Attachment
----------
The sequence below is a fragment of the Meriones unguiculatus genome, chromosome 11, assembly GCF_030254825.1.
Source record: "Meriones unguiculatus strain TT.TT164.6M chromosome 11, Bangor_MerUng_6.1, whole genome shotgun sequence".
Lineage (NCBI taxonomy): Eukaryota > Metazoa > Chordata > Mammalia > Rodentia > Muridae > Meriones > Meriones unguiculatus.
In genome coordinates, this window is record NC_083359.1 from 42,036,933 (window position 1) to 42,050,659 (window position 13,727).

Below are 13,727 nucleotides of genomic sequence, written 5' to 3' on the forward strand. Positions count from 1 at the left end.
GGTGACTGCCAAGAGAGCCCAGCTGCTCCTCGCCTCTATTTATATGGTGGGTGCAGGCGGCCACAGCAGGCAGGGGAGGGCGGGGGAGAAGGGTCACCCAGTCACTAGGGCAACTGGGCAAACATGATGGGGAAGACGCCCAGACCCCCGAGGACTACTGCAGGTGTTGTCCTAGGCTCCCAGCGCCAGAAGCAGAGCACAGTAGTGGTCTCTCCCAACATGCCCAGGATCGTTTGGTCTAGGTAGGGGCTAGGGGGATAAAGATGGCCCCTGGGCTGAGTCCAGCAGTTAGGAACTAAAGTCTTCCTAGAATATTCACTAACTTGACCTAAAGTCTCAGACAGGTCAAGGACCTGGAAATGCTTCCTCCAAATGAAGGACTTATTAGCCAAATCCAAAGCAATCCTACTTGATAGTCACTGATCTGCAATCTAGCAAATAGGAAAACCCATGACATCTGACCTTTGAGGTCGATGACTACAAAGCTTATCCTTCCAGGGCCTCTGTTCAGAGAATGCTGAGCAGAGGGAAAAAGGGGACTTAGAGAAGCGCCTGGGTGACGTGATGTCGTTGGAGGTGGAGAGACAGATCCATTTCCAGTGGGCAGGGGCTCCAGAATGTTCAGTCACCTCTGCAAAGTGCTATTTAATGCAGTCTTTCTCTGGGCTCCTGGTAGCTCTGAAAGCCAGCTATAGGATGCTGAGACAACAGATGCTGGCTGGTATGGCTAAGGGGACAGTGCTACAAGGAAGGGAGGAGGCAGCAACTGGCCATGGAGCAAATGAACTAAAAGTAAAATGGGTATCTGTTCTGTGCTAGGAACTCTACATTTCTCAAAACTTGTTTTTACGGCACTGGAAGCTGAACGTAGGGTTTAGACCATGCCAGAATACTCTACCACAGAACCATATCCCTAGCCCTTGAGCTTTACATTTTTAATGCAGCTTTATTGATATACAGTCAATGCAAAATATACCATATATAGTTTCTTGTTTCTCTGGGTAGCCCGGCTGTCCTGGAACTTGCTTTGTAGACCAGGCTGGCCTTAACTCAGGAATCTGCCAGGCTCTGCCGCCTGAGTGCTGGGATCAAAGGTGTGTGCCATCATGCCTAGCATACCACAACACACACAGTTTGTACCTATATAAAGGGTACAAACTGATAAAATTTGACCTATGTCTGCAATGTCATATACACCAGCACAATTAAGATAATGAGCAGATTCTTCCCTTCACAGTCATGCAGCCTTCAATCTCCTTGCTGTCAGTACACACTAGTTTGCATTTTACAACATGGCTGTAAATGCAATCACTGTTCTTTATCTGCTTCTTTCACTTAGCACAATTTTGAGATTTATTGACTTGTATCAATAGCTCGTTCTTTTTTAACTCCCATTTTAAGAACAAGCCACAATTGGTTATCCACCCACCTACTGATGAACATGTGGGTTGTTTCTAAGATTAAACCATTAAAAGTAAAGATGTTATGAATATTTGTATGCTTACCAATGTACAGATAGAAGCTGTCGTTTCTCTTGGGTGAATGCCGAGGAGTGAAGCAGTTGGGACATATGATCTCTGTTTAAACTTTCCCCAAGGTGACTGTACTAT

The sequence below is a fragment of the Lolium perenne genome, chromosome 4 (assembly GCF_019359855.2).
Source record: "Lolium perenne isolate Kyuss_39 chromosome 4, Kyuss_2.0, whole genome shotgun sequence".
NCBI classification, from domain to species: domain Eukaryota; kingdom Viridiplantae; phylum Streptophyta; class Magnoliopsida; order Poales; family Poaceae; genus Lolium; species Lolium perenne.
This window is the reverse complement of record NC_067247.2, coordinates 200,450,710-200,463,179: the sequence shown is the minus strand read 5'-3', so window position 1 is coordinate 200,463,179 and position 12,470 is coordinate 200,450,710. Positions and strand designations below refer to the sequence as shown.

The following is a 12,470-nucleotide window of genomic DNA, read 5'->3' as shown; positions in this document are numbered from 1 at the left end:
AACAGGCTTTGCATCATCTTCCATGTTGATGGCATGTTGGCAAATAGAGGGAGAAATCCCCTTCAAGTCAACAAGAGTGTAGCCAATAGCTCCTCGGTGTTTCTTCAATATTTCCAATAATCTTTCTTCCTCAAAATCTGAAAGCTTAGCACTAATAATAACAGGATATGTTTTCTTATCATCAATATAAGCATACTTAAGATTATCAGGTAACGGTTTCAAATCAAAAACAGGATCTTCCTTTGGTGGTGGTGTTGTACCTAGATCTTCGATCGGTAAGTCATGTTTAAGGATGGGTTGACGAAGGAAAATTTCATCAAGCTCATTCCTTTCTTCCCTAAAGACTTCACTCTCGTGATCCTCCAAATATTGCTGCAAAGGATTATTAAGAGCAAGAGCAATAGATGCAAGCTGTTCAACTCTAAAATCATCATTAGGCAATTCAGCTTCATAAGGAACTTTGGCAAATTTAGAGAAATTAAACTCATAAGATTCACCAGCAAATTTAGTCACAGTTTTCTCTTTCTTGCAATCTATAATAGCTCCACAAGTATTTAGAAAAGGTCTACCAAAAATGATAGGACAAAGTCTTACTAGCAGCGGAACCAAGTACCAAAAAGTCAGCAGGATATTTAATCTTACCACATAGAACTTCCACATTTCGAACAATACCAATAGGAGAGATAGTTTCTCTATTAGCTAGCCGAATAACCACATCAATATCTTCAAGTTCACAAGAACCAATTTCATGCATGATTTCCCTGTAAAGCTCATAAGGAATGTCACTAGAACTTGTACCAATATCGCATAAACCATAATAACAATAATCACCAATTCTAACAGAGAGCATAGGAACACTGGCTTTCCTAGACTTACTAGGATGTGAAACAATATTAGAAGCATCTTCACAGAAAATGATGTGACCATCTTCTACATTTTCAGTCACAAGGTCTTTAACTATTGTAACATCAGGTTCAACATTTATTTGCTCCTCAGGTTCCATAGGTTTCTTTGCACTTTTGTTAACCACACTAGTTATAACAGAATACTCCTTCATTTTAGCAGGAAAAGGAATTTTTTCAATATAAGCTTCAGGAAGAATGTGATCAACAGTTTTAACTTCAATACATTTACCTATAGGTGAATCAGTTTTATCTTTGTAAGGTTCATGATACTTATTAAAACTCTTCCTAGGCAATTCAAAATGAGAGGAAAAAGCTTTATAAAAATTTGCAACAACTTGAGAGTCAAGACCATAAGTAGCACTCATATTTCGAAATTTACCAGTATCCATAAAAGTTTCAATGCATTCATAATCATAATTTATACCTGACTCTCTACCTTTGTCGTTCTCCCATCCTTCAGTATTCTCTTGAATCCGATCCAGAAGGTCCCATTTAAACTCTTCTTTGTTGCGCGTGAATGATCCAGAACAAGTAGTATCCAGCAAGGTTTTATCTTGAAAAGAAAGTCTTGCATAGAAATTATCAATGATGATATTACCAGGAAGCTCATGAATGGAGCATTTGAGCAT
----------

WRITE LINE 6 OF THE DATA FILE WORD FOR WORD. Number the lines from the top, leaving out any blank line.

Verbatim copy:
GGTGACTGCCAAGAGAGCCCAGCTGCTCCTCGCCTCTATTTATATGGTGGGTGCAGGCGGCCACAGCAGGCAGGGGAGGGCGGGGGAGAAGGGTCACCCAGTCACTAGGGCAACTGGGCAAACATGATGGGGAAGACGCCCAGACCCCCGAGGACTACTGCAGGTGTTGTCCTAGGCTCCCAGCGCCAGAAGCAGAGCACAGTAGTGGTCTCTCCCAACATGCCCAGGATCGTTTGGTCTAGGTAGGGGCTAGGGGGATAAAGATGGCCCCTGGGCTGAGTCCAGCAGTTAGGAACTAAAGTCTTCCTAGAATATTCACTAACTTGACCTAAAGTCTCAGACAGGTCAAGGACCTGGAAATGCTTCCTCCAAATGAAGGACTTATTAGCCAAATCCAAAGCAATCCTACTTGATAGTCACTGATCTGCAATCTAGCAAATAGGAAAACCCATGACATCTGACCTTTGAGGTCGATGACTACAAAGCTTATCCTTCCAGGGCCTCTGTTCAGAGAATGCTGAGCAGAGGGAAAAAGGGGACTTAGAGAAGCGCCTGGGTGACGTGATGTCGTTGGAGGTGGAGAGACAGATCCATTTCCAGTGGGCAGGGGCTCCAGAATGTTCAGTCACCTCTGCAAAGTGCTATTTAATGCAGTCTTTCTCTGGGCTCCTGGTAGCTCTGAAAGCCAGCTATAGGATGCTGAGACAACAGATGCTGGCTGGTATGGCTAAGGGGACAGTGCTACAAGGAAGGGAGGAGGCAGCAACTGGCCATGGAGCAAATGAACTAAAAGTAAAATGGGTATCTGTTCTGTGCTAGGAACTCTACATTTCTCAAAACTTGTTTTTACGGCACTGGAAGCTGAACGTAGGGTTTAGACCATGCCAGAATACTCTACCACAGAACCATATCCCTAGCCCTTGAGCTTTACATTTTTAATGCAGCTTTATTGATATACAGTCAATGCAAAATATACCATATATAGTTTCTTGTTTCTCTGGGTAGCCCGGCTGTCCTGGAACTTGCTTTGTAGACCAGGCTGGCCTTAACTCAGGAATCTGCCAGGCTCTGCCGCCTGAGTGCTGGGATCAAAGGTGTGTGCCATCATGCCTAGCATACCACAACACACACAGTTTGTACCTATATAAAGGGTACAAACTGATAAAATTTGACCTATGTCTGCAATGTCATATACACCAGCACAATTAAGATAATGAGCAGATTCTTCCCTTCACAGTCATGCAGCCTTCAATCTCCTTGCTGTCAGTACACACTAGTTTGCATTTTACAACATGGCTGTAAATGCAATCACTGTTCTTTATCTGCTTCTTTCACTTAGCACAATTTTGAGATTTATTGACTTGTATCAATAGCTCGTTCTTTTTTAACTCCCATTTTAAGAACAAGCCACAATTGGTTATCCACCCACCTACTGATGAACATGTGGGTTGTTTCTAAGATTAAACCATTAAAAGTAAAGATGTTATGAATATTTGTATGCTTACCAATGTACAGATAGAAGCTGTCGTTTCTCTTGGGTGAATGCCGAGGAGTGAAGCAGTTGGGACATATGATCTCTGTTTAAACTTTCCCCAAGGTGACTGTACTAT